Dr. Perry Alexander

The University of Kansas

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The Beach Boys

I’m sitting here listening and reading back issues of Paste and found a fascinating read on The Beach Boys with some words I’ve never seen before. I completely ignored The Beach Boys for most of my musical life. When I was a serious jazzer listening to such serious jazz groups like Spyro Gyra and Chuck Mangione (stop laughing), The Beach Boys were just silly. During my New Age acoustic years, they were not sophisticated enough. During my indie rock years, they were old. Then I was a tried and true Beatles guy using the Beatles/Stones classification system. You kind of get the picture.

A few years back I went out and bought Pet Sounds when Brian Wilson began emerging from his horrible fight with depression. I listened to it carefully this time, both the mono and stereo mixes. My reaction was nothing short of ‘holy shit, what have I done. This is simply amazing music that I should have paid attention to.’ Well, I’m paying attention to now and I would encourage everyone to do the same.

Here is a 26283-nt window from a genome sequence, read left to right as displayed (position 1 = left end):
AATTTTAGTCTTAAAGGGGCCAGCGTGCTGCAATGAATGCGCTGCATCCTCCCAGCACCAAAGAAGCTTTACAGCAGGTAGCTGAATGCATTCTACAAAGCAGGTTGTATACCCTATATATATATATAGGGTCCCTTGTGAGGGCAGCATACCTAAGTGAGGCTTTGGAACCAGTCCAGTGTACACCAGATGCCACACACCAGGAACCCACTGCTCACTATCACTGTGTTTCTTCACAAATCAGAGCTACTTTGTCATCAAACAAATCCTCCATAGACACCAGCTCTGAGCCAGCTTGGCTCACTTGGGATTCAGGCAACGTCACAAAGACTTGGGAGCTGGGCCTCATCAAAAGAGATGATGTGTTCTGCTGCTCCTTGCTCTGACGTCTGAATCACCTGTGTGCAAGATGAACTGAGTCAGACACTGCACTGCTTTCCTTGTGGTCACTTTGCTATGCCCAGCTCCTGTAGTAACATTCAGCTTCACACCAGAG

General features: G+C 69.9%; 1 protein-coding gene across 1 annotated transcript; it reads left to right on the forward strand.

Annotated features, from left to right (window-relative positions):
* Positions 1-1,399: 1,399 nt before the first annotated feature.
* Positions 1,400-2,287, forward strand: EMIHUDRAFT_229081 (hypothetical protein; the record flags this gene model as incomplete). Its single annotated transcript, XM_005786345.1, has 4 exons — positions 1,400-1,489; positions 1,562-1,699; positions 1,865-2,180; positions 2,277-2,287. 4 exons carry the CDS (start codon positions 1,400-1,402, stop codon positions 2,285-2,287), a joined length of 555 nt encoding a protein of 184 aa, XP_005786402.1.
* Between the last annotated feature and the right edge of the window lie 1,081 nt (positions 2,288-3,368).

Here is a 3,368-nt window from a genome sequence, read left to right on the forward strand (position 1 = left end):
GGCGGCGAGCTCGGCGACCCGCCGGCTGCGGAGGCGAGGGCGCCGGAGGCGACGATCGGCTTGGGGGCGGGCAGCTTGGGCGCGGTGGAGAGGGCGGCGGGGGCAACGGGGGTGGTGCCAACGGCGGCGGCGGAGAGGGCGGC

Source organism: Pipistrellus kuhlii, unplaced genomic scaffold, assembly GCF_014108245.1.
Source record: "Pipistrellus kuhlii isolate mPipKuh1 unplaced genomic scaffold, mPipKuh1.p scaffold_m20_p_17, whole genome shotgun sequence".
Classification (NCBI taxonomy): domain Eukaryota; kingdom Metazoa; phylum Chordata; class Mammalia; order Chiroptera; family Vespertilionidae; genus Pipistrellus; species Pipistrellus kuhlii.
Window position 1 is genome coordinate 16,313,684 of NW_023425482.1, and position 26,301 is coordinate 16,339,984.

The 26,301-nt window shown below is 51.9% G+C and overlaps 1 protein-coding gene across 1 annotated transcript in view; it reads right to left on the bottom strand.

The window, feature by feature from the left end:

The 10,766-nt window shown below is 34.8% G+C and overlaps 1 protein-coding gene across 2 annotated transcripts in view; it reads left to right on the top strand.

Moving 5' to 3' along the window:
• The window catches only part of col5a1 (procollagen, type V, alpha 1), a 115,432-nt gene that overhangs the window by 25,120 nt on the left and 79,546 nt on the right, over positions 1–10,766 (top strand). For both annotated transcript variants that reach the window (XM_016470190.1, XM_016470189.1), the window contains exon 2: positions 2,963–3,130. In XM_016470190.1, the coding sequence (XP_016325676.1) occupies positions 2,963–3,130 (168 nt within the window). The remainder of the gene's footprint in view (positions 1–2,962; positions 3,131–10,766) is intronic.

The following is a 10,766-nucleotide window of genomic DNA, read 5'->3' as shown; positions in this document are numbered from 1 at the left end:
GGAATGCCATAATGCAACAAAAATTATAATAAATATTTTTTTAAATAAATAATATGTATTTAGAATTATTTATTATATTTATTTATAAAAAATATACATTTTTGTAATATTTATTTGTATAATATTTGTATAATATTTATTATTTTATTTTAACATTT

In the Paste article, the most revealing thing I learned is that while The Beach Boys are often thought of as the whitest band in the history of rock and roll, nothing could be farther from the truth. Turns out that they attended one of the most racially diverse schools in LA where they heard lots of music that their african american friends brought with them from the south. Remember, during this time there was white radio and black radio - Elivs made a fortune by singing so-called black music in a white body, but I digress. In particular, The Beach Boys guitarist was a huge Chuck Berry fan and not at all a fan of the beach guitar sound. Really? R&B sounds in The Beach Boys?

I got out Pet Sounds again and listened closely to the guitar riffs and sure enough, there are certainly elements of the surf sound, but many of the guitar riffs could have easily come from R&B songs. Big surprise to me.

The moral of the story is don’t dismiss The Beach Boys, or any good music for that matter, without giving a listen. A serious listen in many cases. Oh, and top bashing Brian Wilson. Pitchfork and the rest of you, just stop it. Amy Winehouse and Kurt Cobain are just two of the way too many musicians who lost their battles with depression and mental illness. Brian Wilson is to be celebrated because he won. Although wounded, we still have him and he is a treasure.